Jon Downes, of the U.K.-based Center for Fortean Zoology, has made an insightful statement concerning the matter of strange, ape-like animals seen in the U.K. Jon says: “Unlike the phenomena in other parts of the world, each of the historic British Bigfoot and mystery ape cases have a convenient little folk story, or ghost story, attached to them to explain the presence of these apparitional creatures in the relevant region. Now, my theory is that none of these assertions is correct. I earnestly believe that these stories were invented by village folk in centuries past to try and explain the sightings of monkey-shaped apparitions that would fleetingly appear from time to time and then would vanish as if into thin air.” When we chatted in 2010 about such issues as animal spirits and whether or not our furry, flying, and swimming friends might have souls, paranormal expert and good friend Joshua P. Warren – the author of the highly-relevant book, Pet Ghosts – told me that he had extensively investigated a series of encounters with apparition-like, ancient animals on farmland at Lancaster, South Carolina – one of which seemed to resemble nothing less than, of all things conceivable, a ghostly pterodactyl.
Josh told me he had mused very deeply upon the possibility that the paranormal presence of certain extinct animals might very well help explain at least some sightings of monstrous beasts in our presence to this very day – and particularly so those that seemingly appear and vanish in the blink of the proverbial eye. “Maybe Bigfoot is a ‘phantimal,'” said Josh to me, utilizing a term he uses to describe ghostly beasts, “perhaps even the ghost of a prehistoric creature, similar to the enormous extinct ape, Gigantopithecus, or maybe even the spirits of primitive humans.” And, in a similar fashion, Josh explained to me, he was not at all adverse to the idea that the world’s most famous lake-monster, Nessie, might actually represent some form of “ghostly plesiosaur,” rather than a literal, living animal, or even a colony of animals.
This latter point was closely echoed by the late Jim Marrs. While digging deep into the subject of the U.S. Government’s secret research into the realms of so-called remote viewing and psychic spying, Jim learned that elements of government had secretly attempted to focus their skills upon solving the riddle of what it is that lurks within the deep and dark waters of Loch Ness, Scotland. It was a very controversial operation, however, as Jim noted. And it led to an utterly amazing conclusion, as he further revealed: “Several sessions targeting the famous Loch Ness Monster revealed physical traces of the beast – a wake in the water, movement of a large body underwater. Their drawings even resembled a prehistoric plesiosaur, often identified as matching descriptions of Nessie. But when the viewers tried to discover where the object came from or returned to, they hit a dead end. The creature seemed to simply appear and disappear. Considering that reports of human ghosts date back throughout man’s history, the Psi Spies seriously considered the possibility that the Loch Ness monster is nothing less than a dinosaur’s ghost.” [Note: plesiosaurs were not actually dinosaurs].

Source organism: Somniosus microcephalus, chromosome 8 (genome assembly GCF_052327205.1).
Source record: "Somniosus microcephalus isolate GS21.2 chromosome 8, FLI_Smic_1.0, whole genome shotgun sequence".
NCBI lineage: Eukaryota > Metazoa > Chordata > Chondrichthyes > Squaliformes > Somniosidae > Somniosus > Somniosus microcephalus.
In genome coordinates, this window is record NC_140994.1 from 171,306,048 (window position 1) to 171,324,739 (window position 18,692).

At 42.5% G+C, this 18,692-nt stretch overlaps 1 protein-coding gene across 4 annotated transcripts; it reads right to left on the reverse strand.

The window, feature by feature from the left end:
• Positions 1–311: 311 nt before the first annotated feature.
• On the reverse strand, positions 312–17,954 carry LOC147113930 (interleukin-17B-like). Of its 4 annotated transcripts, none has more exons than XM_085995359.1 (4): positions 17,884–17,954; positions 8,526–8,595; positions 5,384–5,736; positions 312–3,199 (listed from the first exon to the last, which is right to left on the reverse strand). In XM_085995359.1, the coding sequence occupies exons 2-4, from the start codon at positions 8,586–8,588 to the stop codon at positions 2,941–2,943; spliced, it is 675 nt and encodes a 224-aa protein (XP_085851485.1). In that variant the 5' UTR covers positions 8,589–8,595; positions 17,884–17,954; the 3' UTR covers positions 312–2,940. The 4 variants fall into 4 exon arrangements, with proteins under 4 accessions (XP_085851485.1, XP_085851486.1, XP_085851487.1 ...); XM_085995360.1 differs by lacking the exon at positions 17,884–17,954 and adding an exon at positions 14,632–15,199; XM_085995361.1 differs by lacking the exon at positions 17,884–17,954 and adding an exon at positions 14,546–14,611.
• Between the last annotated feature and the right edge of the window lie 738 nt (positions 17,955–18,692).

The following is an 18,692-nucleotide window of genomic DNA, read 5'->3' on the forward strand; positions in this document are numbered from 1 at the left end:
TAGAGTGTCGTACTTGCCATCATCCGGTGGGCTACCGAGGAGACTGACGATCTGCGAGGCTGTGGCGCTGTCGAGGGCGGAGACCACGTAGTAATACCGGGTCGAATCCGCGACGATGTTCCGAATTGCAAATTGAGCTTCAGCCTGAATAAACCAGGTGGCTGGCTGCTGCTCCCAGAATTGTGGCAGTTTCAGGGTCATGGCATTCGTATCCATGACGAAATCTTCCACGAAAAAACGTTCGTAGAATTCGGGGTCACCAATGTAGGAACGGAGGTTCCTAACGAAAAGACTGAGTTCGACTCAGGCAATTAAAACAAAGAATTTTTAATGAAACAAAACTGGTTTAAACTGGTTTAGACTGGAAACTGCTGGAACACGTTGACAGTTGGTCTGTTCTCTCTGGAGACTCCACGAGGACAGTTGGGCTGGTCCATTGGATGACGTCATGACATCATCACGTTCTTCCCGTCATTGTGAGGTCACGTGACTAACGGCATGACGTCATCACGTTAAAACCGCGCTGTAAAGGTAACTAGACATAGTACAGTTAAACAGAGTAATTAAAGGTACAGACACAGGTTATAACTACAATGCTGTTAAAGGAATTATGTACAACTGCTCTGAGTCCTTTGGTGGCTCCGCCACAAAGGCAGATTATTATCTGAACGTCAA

Commenting on the matter of life after death in animals, author and researcher Neil Arnold says: “‘I’ve investigated numerous reports of ghostly bears across England over the years. I’ve often been of the opinion that if people see ghosts of humans then they must surely be able to see ghosts of animals, the most common seem to be spectral pets: dogs, cats, and also horses and birds. However, I’ve gathered reports over the years of a number of ghostly, wilder animals from lions to apes. Ghostly bears have been reported all over the U.K. Maybe these are lost souls that suffered greatly at the hands of bear-baiting centuries previous.” Neil is careful to stress, however: “I don’t believe the reports of alleged U.K. wild men cross into ghostly bear territory. For one, bears, in their natural form, are not bipedal. When they do stand on their hind legs they cannot walk far and certainly have no apparent stride. Bears also have muzzles. In the cases of phantom bears I’ve looked at, in every case a bear has been described, nearly always on all fours and not bipedal.’
Do the spirits of long-extinct animals still roam the Earth – whether on land, in the air, or within the mysterious depths of ancient lakes and oceans? Maybe, we should not rush to dismiss such thought-provoking possibilities out of hand.